Mount Vernon News
 
 
Shelby Moreland, cadet senior airman, left, gets uniform advice from cadet major Johnathon Mundy prior to an inspection of the Air Force JROTC at Knox County Career Center.
Shelby Moreland, cadet senior airman, left, gets uniform advice from cadet major Johnathon Mundy prior to an inspection of the Air Force JROTC at Knox County Career Center. (Photo by Virgil Shipley) View Image

By Mount Vernon News
November 2, 2012 11:44 am EDT

 

MOUNT VERNON — The Air Force Junior Reserve Officer Training Corps unit at Knox County Career Center is top notch: The Air Force conducted a formal review and evaluation of the unit on Oct. 9, and found it “exceeds standards,” the highest rating attainable.

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“It was a very good evaluation,” said the program commander, retired Lt. Col. Chris Salvucci, “and we’re particularly pleased because the focus this time was cadet leadership and the cadets hit the ball out of the park.”

“The inspections only happen every three to four years so they’re like the Olympics,” continued Salvucci. “If we do well it’s a good feeling that lasts for years but if we do poorly it’s a bad taste that stays for a very long time. The inspections are time consuming and difficult. The inspector may have a background in supply so he will focus in that area or he may have a background in finance so he focuses in that area. We normally don’t know the inspectors, so we spend dozens of hours combing through years of data preparing for any possibility.”

In addition to evaluating the performance of the JROTC unit, inspector Peter Gray assessed its compliance with public law, Department of Defense and Air Force instructions and the written agreement with KCCC and the Air Force.

Notifying KCCC of the results on Oct. 16, Col. Matthew Anderer, director, Air Force JROTC, wrote, “The instructors [Salvucci and retired Chief Craig Cox] are highly dedicated, and create a dynamic and supportive learning environment in and out of the classroom. The cadets display exemplary pride, and their extensive participation in numerous school and community service projects is particularly impressive.”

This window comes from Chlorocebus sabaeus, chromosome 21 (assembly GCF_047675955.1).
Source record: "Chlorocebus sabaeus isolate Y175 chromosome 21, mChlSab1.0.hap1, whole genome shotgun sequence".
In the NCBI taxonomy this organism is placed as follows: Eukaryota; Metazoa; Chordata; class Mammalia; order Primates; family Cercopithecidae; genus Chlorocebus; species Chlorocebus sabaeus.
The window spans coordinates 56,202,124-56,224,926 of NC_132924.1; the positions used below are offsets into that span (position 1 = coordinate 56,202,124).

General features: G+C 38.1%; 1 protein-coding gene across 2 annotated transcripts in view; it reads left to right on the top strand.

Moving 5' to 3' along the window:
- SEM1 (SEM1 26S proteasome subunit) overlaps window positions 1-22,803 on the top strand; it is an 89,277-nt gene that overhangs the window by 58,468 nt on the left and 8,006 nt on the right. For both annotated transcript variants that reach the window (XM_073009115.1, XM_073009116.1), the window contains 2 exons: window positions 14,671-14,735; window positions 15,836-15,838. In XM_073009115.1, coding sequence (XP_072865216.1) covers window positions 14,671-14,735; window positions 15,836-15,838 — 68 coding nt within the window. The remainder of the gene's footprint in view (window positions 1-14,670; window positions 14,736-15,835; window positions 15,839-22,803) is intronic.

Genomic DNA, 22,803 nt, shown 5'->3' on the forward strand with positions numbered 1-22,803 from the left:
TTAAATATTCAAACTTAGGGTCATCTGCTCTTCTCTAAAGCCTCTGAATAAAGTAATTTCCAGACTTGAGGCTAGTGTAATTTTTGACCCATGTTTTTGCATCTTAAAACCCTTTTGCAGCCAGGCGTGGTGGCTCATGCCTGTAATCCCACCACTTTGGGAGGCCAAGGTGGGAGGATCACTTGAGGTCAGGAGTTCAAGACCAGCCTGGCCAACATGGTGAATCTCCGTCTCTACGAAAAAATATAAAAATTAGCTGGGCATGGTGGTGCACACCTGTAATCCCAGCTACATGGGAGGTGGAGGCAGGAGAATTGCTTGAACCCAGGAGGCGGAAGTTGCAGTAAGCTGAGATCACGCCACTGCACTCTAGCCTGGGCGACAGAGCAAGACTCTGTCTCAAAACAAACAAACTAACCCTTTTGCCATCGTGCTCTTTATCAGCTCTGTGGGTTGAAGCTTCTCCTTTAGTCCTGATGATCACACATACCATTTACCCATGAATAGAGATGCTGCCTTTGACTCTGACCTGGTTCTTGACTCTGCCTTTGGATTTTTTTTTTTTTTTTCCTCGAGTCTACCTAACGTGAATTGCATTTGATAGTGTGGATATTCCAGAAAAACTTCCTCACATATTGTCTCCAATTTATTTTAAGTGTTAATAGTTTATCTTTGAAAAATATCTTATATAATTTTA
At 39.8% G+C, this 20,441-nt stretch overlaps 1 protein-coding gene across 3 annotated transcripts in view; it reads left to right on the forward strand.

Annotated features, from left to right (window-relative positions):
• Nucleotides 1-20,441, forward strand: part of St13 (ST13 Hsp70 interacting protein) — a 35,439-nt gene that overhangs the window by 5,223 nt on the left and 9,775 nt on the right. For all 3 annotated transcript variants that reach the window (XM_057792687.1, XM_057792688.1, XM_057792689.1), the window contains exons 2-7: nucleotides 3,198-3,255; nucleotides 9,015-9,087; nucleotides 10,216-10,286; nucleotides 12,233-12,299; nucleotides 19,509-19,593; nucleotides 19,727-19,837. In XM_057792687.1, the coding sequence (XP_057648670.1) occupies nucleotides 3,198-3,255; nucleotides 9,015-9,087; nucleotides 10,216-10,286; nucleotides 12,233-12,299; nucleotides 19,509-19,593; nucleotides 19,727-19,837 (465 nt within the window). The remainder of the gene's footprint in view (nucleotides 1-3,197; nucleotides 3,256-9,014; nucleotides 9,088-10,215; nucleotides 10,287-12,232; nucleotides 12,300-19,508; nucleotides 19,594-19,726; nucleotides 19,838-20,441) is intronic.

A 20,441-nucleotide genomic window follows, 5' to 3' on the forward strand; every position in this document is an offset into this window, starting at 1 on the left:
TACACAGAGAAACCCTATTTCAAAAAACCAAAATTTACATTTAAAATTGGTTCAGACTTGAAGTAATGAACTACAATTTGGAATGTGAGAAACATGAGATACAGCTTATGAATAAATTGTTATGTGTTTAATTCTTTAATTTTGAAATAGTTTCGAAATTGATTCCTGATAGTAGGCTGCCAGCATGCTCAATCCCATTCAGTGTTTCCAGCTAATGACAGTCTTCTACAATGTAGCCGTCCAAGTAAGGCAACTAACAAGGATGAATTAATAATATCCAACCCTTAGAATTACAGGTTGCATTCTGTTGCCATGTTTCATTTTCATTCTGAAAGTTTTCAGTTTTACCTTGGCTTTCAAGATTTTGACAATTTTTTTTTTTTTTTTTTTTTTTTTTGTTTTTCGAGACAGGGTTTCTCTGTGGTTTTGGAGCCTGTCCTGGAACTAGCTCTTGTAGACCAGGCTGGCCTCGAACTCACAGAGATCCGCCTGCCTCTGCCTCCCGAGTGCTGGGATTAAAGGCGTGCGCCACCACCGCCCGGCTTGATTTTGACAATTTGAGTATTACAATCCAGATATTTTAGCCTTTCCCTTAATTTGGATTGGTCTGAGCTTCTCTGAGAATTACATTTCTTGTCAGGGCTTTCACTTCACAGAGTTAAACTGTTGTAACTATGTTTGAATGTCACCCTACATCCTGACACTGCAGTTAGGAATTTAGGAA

Salvucci said the inspection, from the cadets’ perspective, was intense.

“They are required to provide the unit briefing without our assistance so the spotlight is on them,” he explained. “They realize they’re not just representing themselves but the cadets that led the unit for the past few years and those that will follow for the next few years. ... Fortunately the cadets performed masterfully. The cadet briefing is scheduled to last 20 minutes, but at 40 minutes we were still in the briefing because of the intensity of the questioning during the inspection. Every time the inspector asked a question I took a deep breath, but every answer the cadets provided was accurate and clearly explained. I honestly feel it was their strong performance during the briefing phase of the inspection that lifted us from a good grade to the highest grade possible.”

The inspector made special mention of the cadets’ focus, Salvucci said.

“Understanding he travels across the county evaluating units, it was nice to hear him say how impressed he was with the clarity of the future goals within our cadets. He commented that not only did they have a good idea for where they were going in life but how they were going to get there. He emphasized how refreshing it was to see students so well prepared for life after graduation.”

The inspector also told Salvucci he does not give many top scores.

“It takes a full team to reach the pinnacle of success,” Salvucci concluded. “We have received outstanding support from the KCCC administration and staff, we have received support from the home schools throughout the county, we have received support from local business and civic organizations, we have received superior support from the local Veterans organizations, and we have received ongoing support from the cadets — both current and former. I think the inspector could pick up on this overwhelming community support.”


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